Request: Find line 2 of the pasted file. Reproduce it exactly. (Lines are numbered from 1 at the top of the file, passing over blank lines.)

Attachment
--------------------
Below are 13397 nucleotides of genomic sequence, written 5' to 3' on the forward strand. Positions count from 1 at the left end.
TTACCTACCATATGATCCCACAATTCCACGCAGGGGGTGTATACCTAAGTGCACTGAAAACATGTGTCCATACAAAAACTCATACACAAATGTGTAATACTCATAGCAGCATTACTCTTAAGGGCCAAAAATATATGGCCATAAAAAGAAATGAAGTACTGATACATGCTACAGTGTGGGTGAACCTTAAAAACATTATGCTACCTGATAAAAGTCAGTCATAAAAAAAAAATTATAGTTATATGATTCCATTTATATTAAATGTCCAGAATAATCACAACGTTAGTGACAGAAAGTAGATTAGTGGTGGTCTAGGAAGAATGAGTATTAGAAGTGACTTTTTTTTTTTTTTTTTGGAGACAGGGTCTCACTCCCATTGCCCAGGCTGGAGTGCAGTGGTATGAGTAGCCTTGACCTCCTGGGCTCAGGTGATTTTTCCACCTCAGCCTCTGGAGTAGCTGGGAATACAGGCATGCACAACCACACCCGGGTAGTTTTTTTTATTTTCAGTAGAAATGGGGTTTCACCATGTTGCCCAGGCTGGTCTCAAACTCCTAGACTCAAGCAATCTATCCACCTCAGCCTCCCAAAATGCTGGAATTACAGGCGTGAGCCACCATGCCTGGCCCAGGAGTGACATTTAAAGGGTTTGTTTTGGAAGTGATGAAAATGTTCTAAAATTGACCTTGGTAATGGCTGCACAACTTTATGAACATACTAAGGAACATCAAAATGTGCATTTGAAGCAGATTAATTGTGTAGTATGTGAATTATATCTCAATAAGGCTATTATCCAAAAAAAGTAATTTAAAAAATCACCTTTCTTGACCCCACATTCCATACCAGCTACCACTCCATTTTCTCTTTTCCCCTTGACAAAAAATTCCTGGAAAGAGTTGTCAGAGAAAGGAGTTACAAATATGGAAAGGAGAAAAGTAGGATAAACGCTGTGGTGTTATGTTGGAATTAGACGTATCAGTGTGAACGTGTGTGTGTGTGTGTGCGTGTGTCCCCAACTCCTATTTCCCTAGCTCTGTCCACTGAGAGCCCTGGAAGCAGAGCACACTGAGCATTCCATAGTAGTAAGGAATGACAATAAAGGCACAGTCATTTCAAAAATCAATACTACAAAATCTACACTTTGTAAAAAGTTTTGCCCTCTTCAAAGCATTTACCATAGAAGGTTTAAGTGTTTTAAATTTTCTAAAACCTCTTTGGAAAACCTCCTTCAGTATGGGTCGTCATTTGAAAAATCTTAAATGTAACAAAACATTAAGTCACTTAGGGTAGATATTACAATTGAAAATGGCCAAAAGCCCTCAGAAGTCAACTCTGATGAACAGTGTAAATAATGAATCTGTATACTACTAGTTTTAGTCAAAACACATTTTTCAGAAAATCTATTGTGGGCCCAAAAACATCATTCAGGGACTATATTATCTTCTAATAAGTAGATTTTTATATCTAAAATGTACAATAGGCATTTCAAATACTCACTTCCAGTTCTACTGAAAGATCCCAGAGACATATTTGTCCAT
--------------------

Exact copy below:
TTACCTACCATATGATCCCACAATTCCACGCAGGGGGTGTATACCTAAGTGCACTGAAAACATGTGTCCATACAAAAACTCATACACAAATGTGTAATACTCATAGCAGCATTACTCTTAAGGGCCAAAAATATATGGCCATAAAAAGAAATGAAGTACTGATACATGCTACAGTGTGGGTGAACCTTAAAAACATTATGCTACCTGATAAAAGTCAGTCATAAAAAAAAAATTATAGTTATATGATTCCATTTATATTAAATGTCCAGAATAATCACAACGTTAGTGACAGAAAGTAGATTAGTGGTGGTCTAGGAAGAATGAGTATTAGAAGTGACTTTTTTTTTTTTTTTTTGGAGACAGGGTCTCACTCCCATTGCCCAGGCTGGAGTGCAGTGGTATGAGTAGCCTTGACCTCCTGGGCTCAGGTGATTTTTCCACCTCAGCCTCTGGAGTAGCTGGGAATACAGGCATGCACAACCACACCCGGGTAGTTTTTTTTATTTTCAGTAGAAATGGGGTTTCACCATGTTGCCCAGGCTGGTCTCAAACTCCTAGACTCAAGCAATCTATCCACCTCAGCCTCCCAAAATGCTGGAATTACAGGCGTGAGCCACCATGCCTGGCCCAGGAGTGACATTTAAAGGGTTTGTTTTGGAAGTGATGAAAATGTTCTAAAATTGACCTTGGTAATGGCTGCACAACTTTATGAACATACTAAGGAACATCAAAATGTGCATTTGAAGCAGATTAATTGTGTAGTATGTGAATTATATCTCAATAAGGCTATTATCCAAAAAAAGTAATTTAAAAAATCACCTTTCTTGACCCCACATTCCATACCAGCTACCACTCCATTTTCTCTTTTCCCCTTGACAAAAAATTCCTGGAAAGAGTTGTCAGAGAAAGGAGTTACAAATATGGAAAGGAGAAAAGTAGGATAAACGCTGTGGTGTTATGTTGGAATTAGACGTATCAGTGTGAACGTGTGTGTGTGTGTGTGCGTGTGTCCCCAACTCCTATTTCCCTAGCTCTGTCCACTGAGAGCCCTGGAAGCAGAGCACACTGAGCATTCCATAGTAGTAAGGAATGACAATAAAGGCACAGTCATTTCAAAAATCAATACTACAAAATCTACACTTTGTAAAAAGTTTTGCCCTCTTCAAAGCATTTACCATAGAAGGTTTAAGTGTTTTAAATTTTCTAAAACCTCTTTGGAAAACCTCCTTCAGTATGGGTCGTCATTTGAAAAATCTTAAATGTAACAAAACATTAAGTCACTTAGGGTAGATATTACAATTGAAAATGGCCAAAAGCCCTCAGAAGTCAACTCTGATGAACAGTGTAAATAATGAATCTGTATACTACTAGTTTTAGTCAAAACACATTTTTCAGAAAATCTATTGTGGGCCCAAAAACATCATTCAGGGACTATATTATCTTCTAATAAGTAGATTTTTATATCTAAAATGTACAATAGGCATTTCAAATACTCACTTCCAGTTCTACTGAAAGATCCCAGAGACATATTTGTCCAT